Effort and Surrender

As a longtime yoga practitioner, I have spent many hours on the mat in a variety of asanas, or poses. Over time, I have developed some personal favorites: triangle, pigeon, seated bound angle, to name a few. I also confess that I don’t like several poses: bridge, especially when held for a long time, and anything in the warrior series. It’s no coincidence that the ones I like best are those that come most easily. Doing them, I feel the pleasure and joy of yoga, which increases with age as my body continues to open and extend like a much younger person.

Yet we commit ourselves equally to the poses that are harder to do. I remember struggling with half moon, a balancing pose, for months on end. For some reason, my body didn’t understand the pose, and it probably took two years before I could do the pose comfortably and consistently. I was determined to master the pose and kept at it, and the day I could do it well I felt as though I was flying. Same thing with upward bow. I can’t always do this pose, but when I do, I am exhilerated.

As a writer, I have had the interesting challenge this past year of the relatively easy novel (Change of Plans) and the difficult novel (Blood and Loam). With Change of Plans, I had trouble getting started, but once I had the beginning in place, I finished the first draft in about three months. I continue to refine and revise while I send out queries, but I find this novel deeply satisfying, pleasurable, and fun.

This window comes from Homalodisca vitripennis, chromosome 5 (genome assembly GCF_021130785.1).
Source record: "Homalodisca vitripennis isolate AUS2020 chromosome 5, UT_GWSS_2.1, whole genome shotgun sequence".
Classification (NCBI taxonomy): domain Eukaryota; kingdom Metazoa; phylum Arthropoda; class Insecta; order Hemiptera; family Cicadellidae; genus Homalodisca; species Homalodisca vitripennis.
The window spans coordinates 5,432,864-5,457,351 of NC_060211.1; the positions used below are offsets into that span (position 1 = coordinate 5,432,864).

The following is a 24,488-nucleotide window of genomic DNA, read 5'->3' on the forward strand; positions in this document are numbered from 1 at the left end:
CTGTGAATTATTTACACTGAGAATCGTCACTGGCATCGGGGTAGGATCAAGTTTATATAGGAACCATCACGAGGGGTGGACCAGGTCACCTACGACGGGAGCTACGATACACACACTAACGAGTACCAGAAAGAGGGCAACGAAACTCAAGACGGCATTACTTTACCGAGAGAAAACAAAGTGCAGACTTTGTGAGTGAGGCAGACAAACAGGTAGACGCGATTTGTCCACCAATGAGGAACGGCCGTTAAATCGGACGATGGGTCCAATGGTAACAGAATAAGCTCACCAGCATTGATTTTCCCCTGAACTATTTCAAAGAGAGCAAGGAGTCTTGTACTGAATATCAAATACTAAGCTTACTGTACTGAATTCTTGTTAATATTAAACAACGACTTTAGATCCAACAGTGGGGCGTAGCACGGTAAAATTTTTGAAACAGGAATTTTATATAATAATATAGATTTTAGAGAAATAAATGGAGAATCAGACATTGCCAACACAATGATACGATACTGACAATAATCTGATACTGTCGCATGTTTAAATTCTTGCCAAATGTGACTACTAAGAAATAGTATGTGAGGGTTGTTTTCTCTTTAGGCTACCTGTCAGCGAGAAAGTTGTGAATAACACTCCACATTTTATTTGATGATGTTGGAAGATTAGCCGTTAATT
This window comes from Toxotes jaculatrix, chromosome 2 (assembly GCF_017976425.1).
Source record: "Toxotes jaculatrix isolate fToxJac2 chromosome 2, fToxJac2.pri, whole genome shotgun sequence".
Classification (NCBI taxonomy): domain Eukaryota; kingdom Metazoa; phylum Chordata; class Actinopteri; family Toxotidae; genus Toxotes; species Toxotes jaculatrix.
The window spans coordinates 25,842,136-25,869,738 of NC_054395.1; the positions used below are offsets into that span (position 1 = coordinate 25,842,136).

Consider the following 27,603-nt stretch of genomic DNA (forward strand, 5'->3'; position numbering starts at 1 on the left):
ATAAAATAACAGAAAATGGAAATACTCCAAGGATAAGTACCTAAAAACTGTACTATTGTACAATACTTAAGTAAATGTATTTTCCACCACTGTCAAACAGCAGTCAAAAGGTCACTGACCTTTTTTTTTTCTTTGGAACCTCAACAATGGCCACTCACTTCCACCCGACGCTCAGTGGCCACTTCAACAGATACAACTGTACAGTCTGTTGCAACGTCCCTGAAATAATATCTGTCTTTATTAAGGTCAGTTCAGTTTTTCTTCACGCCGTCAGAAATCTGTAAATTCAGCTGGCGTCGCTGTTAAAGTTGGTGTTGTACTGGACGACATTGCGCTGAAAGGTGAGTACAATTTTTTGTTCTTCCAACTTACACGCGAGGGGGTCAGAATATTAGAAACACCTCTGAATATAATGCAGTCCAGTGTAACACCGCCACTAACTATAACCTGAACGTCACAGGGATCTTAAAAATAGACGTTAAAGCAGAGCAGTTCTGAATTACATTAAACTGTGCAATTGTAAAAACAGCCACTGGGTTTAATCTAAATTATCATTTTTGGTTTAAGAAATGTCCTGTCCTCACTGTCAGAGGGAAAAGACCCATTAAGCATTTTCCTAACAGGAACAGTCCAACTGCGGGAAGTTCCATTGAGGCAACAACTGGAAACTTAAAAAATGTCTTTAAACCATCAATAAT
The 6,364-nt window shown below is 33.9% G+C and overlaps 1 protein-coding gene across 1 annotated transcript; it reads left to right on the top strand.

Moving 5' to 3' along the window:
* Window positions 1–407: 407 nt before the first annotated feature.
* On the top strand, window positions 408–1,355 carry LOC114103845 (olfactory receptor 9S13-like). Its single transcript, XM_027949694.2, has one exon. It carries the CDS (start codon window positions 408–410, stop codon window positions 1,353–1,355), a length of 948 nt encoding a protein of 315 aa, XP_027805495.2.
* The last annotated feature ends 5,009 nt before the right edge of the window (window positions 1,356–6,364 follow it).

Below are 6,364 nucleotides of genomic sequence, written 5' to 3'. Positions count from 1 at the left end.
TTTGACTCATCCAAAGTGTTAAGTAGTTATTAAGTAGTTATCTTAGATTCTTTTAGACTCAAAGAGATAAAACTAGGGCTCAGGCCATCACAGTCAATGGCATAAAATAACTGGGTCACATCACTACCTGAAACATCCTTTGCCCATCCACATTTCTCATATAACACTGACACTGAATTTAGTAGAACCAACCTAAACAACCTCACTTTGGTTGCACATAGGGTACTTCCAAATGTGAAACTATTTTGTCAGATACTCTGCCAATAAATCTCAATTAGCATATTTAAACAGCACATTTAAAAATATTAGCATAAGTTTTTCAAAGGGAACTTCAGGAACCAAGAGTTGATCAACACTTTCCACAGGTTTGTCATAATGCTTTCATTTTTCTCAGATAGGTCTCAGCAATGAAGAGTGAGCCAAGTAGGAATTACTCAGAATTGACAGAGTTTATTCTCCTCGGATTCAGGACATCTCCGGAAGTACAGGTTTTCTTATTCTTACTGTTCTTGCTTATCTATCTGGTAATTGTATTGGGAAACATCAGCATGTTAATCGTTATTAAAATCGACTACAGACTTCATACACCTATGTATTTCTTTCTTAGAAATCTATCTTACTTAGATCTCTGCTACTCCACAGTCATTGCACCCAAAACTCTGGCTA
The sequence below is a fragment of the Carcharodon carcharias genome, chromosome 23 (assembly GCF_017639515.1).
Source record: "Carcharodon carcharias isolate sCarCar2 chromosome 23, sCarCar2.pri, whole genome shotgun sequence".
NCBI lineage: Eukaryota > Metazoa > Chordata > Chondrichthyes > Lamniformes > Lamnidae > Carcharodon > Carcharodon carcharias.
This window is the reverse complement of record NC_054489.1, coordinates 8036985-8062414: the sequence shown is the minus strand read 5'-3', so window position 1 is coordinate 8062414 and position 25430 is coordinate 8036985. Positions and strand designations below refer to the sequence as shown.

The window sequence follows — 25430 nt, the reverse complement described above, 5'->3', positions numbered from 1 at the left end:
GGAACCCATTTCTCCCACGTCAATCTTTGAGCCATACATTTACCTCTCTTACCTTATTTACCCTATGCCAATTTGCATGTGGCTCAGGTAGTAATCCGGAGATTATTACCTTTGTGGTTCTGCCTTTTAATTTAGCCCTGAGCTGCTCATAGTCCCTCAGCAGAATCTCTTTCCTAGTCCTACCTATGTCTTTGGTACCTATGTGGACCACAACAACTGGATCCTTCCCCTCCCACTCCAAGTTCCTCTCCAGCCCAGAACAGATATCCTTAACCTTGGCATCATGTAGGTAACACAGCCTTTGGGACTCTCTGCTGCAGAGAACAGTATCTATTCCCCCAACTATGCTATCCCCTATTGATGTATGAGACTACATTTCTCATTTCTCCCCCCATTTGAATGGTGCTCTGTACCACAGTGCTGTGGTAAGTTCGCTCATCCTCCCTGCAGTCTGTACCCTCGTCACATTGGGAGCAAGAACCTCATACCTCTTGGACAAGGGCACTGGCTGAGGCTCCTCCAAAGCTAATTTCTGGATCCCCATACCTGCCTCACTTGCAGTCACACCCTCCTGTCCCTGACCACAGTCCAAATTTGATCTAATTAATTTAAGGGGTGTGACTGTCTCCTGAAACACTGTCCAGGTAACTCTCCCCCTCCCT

Blood and Loam, which has now morphed into a new genre and first person point of view, has frustrated me. In its umpteenth revision over a period of years, I still haven’t quite captured what I want to with the story. I’m closer than I ever was, and when I switched to first person and moved the setting to 1970, it took on a whole new life. New possibilities opened up, and I saw a deeper opportunity in the story to address my serious concerns about our current political landscape by drinking from the well of another turbulent time–all within the small story of love and betrayal in a small Midwestern town.

Some years ago, I had been taught to believe that if something was meant to be, it would feel effortless. Certainly that has proven true with Change of Plans, but I don’t agree that this is true in all cases. Yes, it’s true that many novelists have that one novel in their drawer that they worked on forever, that came to nothing in the end. Maybe Blood and Loam will end up there. I don’t know that yet. I believe that the act of working on it, just as with the act of practicing a difficult yoga pose, will deepen me as a writer, and so I continue.

Now I’m off to do that other difficult writing pose, the query letter!

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By the way, if you want more ideas on connecting yoga to writing to help open creativity, check out Jeff Davis’s The Journey From the Center to the Page.

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